The good news: Today we have available to us some awesome photos of a huge crater on Mars filled with water and ice.
The bad news: The photos were taken by the European Space Agency’s Mars Express while NASA was sitting on its thumbs and trying to get Matt Damon back to earth.
Nonetheless, the ESA captured a 50-mile wide crater near the north pole of Mars dubbed Korolev crater–named after rocket engineer and spacecraft designer Sergei Korolev, the architect of the Soviet Union’s space programme, via BBC.
The crater spans 50 miles across and is filled with ice one mile thick, which stays intact all year round due to the cold air trapped within it. In total, Korolev contains 530 cubic miles of water ice.
To produce the images, the ESA had to combine data from five Mars Express orbits, with the most recent taking place on April 4, 2018. The High Resolution Stereo Camera (HRSC), an instrument capable of capturing images in three dimensions and in color, recorded the data.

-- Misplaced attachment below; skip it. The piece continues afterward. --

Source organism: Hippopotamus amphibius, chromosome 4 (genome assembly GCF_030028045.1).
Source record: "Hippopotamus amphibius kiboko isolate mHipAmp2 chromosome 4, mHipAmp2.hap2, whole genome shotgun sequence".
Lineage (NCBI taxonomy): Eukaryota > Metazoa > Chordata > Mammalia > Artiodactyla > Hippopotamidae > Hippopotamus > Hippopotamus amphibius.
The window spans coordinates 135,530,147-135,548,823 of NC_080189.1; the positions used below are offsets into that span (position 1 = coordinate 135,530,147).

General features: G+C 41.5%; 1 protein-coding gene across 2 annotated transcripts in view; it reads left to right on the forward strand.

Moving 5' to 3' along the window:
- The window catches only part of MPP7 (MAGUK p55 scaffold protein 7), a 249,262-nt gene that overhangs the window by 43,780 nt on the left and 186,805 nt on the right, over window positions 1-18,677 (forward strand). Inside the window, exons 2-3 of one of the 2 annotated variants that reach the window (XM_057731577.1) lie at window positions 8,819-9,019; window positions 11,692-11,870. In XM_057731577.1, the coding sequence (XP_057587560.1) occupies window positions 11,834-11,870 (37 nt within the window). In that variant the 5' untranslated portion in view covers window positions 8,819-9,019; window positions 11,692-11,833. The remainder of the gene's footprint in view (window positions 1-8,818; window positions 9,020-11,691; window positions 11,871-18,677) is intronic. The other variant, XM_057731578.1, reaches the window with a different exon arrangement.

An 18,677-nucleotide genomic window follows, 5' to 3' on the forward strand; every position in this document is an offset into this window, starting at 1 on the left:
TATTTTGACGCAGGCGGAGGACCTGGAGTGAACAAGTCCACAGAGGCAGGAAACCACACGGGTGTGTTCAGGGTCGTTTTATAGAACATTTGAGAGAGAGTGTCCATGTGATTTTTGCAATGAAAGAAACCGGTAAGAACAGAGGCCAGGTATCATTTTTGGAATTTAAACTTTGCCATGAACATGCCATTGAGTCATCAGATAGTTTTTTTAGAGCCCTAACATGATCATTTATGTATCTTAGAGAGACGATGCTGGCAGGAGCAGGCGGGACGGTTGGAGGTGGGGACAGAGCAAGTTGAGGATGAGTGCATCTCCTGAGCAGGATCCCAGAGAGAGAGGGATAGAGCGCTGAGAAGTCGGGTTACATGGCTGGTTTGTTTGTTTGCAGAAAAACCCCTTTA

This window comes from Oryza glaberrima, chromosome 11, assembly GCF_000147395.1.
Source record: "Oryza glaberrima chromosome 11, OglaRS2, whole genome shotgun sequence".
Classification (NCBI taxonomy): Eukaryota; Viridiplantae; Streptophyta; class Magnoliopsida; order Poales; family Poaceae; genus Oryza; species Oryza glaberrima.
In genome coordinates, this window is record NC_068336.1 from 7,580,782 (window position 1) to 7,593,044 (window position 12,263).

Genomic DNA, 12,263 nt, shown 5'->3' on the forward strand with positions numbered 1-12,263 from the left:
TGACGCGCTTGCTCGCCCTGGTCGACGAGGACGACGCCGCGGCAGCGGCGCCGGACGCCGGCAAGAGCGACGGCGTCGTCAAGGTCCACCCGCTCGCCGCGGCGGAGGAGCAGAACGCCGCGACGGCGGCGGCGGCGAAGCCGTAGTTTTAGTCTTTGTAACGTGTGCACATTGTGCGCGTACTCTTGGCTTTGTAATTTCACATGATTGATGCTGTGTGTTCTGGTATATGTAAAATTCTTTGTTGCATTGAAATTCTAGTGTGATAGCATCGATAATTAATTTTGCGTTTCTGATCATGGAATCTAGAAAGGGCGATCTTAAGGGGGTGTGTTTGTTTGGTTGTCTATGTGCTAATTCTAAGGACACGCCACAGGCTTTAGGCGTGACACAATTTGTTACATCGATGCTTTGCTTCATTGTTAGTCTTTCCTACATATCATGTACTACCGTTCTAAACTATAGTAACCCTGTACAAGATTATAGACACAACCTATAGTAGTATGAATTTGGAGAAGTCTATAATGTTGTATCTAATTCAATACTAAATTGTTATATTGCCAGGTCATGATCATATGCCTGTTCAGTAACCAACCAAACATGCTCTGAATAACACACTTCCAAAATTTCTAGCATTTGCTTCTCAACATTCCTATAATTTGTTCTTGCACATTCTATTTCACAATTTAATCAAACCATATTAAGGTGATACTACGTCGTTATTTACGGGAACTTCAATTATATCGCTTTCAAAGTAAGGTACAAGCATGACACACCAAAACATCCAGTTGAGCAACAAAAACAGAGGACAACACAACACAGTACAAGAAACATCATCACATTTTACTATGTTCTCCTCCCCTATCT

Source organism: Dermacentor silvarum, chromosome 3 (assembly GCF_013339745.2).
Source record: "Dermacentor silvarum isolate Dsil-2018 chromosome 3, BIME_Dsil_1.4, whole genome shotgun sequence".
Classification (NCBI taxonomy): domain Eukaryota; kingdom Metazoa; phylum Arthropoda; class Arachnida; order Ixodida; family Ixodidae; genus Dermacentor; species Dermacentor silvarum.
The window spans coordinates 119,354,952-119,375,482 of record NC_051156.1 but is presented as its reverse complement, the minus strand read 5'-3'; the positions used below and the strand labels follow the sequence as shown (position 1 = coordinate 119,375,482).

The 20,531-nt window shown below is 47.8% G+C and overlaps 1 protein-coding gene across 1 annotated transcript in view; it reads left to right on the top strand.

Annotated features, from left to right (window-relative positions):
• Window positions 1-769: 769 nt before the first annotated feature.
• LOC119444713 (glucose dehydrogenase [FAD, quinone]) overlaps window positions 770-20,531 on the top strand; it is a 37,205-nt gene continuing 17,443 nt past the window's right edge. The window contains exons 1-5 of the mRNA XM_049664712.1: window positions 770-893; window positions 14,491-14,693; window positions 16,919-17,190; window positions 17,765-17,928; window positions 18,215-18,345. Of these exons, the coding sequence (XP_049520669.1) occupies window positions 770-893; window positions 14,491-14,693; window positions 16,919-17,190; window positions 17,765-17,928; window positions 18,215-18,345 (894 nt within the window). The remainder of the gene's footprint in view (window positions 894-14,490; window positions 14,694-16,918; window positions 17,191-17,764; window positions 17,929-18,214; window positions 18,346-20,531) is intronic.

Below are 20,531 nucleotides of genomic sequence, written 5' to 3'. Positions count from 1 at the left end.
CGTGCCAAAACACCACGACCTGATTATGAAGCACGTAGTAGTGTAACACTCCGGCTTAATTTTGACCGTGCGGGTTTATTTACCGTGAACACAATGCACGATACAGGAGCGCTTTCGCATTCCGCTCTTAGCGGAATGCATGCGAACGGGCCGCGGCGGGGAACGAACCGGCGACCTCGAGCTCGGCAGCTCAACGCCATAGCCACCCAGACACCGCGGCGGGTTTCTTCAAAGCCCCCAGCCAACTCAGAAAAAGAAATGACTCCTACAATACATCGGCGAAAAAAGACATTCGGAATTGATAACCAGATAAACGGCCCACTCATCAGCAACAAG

The discovery of water and ice on the Red Planet is relatively new, with NASA scientists announcing in September 2012 that the Curiosity rover found direct evidence for an ancient streambed in Gale Crater, indicating an ancient “vigorous flow” of water on Mars. In July of this year, Italian scientists found a giant liquid reservoir hidden a mile under the southern polar ice cap of Mars, extending 12 miles across.
After further review: Space still remains dope AF.